Look for people who are different from you and your family. If you don’t have young children, introduce your Golden Retriever puppy to those in your neighborhood. Do so carefully because an enthusiastic young Golden pup can knock a toddler down. Consider people who are wearing raincoats, hoodies, holding umbrellas, in wheelchairs or pushing strollers. Introduce your pup to people of different skin colors, heights, and weights than yours. The more people your puppy meets now, the more confident they will be with people as adults.

Other Pets

Many dog training centers offer a puppy class, sometimes called puppy kindergarten or puppy obedience. These classes are an excellent way to socialize your Golden puppy to other puppies in a safe environment. Local dog parks are another place that can help introduce your puppy to other dogs. Consult your veterinarian about important vaccinations before you take your puppy where there are other dogs.

Environments

I once met a 2 year old Golden that was afraid of grass and would pick his feet up extra high when he was made to walk on it. Why? Because he had grown up in a desert where there was no grass in the neighborhood. So he had only ever walked on rocks, dirt and pavement. When faced with the unfamiliar environment he became uncomfortable.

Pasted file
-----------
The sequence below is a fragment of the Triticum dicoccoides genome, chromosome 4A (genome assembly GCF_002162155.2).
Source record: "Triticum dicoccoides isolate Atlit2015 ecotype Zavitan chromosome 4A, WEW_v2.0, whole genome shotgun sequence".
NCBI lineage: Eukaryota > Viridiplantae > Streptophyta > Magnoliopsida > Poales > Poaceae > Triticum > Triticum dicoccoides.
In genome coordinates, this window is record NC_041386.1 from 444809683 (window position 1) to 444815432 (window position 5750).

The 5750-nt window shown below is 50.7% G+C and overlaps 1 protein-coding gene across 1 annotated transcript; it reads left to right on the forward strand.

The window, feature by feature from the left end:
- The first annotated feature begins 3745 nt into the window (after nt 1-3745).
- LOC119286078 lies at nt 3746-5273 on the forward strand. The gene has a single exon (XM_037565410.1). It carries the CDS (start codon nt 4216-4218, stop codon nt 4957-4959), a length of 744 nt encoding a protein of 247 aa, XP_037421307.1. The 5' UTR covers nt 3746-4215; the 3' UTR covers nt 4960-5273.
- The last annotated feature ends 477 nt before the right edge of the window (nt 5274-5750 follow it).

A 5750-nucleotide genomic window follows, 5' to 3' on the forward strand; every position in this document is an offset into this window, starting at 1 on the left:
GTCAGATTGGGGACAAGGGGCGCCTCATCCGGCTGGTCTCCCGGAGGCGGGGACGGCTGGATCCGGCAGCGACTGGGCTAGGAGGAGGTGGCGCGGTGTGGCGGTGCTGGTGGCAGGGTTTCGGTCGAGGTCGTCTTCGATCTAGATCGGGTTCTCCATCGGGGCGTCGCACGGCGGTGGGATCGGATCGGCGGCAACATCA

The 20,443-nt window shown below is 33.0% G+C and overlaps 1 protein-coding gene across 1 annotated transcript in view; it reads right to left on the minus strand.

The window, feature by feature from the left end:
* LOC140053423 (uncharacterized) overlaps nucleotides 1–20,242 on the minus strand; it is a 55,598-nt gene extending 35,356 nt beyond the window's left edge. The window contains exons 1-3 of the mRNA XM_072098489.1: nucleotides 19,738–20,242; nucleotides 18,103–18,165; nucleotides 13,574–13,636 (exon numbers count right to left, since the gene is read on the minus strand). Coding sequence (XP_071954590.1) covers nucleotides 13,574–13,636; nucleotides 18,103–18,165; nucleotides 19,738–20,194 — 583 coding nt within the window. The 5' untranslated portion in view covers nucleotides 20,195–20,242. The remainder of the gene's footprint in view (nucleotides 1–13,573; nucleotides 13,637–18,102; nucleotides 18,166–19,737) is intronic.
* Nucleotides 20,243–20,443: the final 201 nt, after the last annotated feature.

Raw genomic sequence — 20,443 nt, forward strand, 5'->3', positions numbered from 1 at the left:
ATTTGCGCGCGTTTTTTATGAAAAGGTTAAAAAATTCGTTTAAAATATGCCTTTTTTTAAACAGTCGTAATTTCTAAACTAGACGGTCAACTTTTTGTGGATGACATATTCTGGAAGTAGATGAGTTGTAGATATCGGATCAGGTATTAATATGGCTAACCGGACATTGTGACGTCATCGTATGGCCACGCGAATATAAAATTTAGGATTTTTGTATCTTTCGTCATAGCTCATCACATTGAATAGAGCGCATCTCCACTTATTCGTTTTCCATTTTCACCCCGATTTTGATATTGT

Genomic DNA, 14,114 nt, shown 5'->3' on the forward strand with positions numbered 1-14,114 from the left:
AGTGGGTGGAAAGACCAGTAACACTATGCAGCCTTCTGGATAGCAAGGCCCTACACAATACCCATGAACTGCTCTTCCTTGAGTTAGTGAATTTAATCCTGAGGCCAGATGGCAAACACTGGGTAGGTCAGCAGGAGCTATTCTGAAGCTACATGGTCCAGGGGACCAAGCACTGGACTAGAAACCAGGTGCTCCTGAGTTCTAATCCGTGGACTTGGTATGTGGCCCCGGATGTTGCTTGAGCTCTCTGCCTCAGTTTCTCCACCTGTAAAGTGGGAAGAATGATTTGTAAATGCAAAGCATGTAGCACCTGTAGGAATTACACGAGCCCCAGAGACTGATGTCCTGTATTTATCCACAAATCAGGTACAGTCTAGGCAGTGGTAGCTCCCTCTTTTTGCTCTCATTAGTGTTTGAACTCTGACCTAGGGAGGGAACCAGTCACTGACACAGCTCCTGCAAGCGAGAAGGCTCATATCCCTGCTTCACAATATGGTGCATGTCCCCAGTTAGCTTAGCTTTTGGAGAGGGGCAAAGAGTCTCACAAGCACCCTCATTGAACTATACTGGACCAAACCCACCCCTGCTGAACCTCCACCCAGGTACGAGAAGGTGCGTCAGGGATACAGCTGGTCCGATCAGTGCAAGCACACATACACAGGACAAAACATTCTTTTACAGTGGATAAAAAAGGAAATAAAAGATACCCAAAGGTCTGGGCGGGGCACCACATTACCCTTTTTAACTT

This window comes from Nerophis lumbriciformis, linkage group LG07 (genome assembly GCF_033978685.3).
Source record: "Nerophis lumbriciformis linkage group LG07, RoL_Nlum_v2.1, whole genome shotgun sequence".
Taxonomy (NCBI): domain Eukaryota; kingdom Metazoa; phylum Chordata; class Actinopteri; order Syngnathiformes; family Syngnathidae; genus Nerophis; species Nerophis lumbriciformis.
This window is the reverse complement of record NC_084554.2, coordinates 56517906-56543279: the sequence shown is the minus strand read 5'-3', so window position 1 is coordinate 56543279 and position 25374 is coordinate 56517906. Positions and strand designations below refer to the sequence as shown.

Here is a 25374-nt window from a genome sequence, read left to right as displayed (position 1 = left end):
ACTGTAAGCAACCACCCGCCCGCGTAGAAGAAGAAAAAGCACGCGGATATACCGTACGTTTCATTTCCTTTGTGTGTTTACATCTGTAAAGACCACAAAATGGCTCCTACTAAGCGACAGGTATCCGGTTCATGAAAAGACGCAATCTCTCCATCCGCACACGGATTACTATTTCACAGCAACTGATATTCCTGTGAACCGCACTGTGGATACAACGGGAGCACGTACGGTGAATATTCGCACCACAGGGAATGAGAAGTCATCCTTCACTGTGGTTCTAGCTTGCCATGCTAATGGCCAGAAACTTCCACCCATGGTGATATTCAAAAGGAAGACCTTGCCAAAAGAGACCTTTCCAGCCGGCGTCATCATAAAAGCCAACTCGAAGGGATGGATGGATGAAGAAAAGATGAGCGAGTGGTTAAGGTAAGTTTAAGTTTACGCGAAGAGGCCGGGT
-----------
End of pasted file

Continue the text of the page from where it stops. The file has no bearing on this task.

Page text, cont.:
Exposing your Golden Retriever puppy to as many different environments as you can is really important. Consider which types of places and environments you will need to visit based on where you think you will take your dog in the future. Here are some possibilities:

  • Loud places: ball games, concerts in the park
  • Walking surfaces: rocks, boulders, grass, dirt, mud, tall grass, snow, sand
  • Places with cars and bikes
  • Water: Lakes, streams, surf
  • Downtown city areas
  • Farms
  • Schools
  • Hospitals
  • The veterinary clinic. Many vets encourage pups to just come in for an occasional treat so that they don’t learn to fear the hospital. Plus puppies are a great stress relief and your puppy may be just what the staff need to get through a hard day.

#3 Step to Raising a Golden Retriever Puppy: Exercise